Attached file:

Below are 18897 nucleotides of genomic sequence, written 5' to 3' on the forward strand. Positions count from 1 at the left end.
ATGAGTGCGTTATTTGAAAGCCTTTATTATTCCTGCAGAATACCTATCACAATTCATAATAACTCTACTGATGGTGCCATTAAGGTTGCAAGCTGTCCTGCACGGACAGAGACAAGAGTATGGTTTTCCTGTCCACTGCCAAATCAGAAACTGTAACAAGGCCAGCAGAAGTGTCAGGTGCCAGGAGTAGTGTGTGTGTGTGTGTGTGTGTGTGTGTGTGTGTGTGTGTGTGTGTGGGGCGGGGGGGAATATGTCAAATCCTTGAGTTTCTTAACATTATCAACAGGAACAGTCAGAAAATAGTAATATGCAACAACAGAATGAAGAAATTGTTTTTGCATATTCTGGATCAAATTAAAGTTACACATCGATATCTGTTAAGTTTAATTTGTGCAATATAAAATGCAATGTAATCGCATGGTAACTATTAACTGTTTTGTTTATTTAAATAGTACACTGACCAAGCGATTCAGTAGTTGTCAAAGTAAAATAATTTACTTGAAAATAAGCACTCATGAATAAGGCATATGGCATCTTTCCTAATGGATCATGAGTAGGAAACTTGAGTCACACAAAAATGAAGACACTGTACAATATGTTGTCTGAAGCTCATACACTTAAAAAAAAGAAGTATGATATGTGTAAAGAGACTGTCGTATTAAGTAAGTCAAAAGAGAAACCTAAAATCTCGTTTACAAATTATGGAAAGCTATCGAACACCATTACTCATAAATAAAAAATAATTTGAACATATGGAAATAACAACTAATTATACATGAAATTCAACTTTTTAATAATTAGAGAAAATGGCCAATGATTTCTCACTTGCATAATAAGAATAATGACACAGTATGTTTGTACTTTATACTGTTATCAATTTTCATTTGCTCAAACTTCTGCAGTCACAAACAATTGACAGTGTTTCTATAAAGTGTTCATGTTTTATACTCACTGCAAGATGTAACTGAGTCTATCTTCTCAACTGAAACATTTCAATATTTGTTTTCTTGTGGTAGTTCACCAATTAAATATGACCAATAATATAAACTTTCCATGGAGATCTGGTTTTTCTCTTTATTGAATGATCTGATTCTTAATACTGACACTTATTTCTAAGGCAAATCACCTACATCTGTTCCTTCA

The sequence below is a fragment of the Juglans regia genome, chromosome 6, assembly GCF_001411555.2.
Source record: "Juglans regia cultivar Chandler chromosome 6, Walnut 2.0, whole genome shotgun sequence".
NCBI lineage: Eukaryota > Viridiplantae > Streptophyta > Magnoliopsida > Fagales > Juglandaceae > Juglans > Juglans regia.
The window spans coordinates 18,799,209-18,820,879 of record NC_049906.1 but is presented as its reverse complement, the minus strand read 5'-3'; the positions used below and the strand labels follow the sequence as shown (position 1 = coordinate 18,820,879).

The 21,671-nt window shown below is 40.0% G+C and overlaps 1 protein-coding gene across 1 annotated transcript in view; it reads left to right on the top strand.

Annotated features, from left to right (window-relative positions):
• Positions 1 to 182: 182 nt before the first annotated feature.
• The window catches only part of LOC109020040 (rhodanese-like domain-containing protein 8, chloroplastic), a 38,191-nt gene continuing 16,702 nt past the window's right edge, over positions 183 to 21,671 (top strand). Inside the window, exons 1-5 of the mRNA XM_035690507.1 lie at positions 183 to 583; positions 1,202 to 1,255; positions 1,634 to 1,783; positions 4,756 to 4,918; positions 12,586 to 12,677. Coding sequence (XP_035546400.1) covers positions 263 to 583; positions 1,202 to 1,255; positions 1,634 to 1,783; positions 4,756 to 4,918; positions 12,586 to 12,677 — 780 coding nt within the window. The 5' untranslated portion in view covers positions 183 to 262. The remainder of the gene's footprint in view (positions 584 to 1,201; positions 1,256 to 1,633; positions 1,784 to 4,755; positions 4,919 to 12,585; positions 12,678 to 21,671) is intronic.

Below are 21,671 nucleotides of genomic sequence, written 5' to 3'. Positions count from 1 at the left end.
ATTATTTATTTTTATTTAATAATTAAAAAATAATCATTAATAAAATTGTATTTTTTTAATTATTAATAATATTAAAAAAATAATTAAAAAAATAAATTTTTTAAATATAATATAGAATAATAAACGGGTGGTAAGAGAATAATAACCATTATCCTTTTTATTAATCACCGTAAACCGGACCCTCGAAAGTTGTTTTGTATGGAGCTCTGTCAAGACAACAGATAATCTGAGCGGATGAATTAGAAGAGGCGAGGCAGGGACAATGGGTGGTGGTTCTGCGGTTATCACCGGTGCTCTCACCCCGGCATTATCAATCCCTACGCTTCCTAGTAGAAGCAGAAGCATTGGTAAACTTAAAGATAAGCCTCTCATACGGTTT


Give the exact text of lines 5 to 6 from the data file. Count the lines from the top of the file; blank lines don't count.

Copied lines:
NCBI lineage: Eukaryota > Viridiplantae > Streptophyta > Magnoliopsida > Fagales > Juglandaceae > Juglans > Juglans regia.
The window spans coordinates 18,799,209-18,820,879 of record NC_049906.1 but is presented as its reverse complement, the minus strand read 5'-3'; the positions used below and the strand labels follow the sequence as shown (position 1 = coordinate 18,820,879).